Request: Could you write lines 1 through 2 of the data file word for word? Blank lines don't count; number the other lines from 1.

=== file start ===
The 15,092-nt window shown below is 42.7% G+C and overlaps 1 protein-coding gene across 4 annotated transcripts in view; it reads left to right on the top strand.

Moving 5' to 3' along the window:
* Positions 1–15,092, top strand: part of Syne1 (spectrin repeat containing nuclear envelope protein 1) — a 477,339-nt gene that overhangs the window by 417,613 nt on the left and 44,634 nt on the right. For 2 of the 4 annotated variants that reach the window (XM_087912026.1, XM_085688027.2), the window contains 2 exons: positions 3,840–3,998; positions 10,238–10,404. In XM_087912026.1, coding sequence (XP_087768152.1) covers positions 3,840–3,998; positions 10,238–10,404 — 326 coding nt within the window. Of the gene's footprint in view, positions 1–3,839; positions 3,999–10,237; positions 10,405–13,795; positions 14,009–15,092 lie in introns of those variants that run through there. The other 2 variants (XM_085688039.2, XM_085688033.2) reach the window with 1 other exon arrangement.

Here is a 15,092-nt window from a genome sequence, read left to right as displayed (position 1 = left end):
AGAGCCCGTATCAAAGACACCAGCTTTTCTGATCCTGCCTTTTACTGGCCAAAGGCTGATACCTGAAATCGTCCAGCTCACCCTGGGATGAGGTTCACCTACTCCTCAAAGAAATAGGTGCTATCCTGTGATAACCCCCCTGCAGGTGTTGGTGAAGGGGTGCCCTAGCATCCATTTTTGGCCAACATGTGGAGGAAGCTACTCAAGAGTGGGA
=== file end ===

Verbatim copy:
The 15,092-nt window shown below is 42.7% G+C and overlaps 1 protein-coding gene across 4 annotated transcripts in view; it reads left to right on the top strand.

Moving 5' to 3' along the window: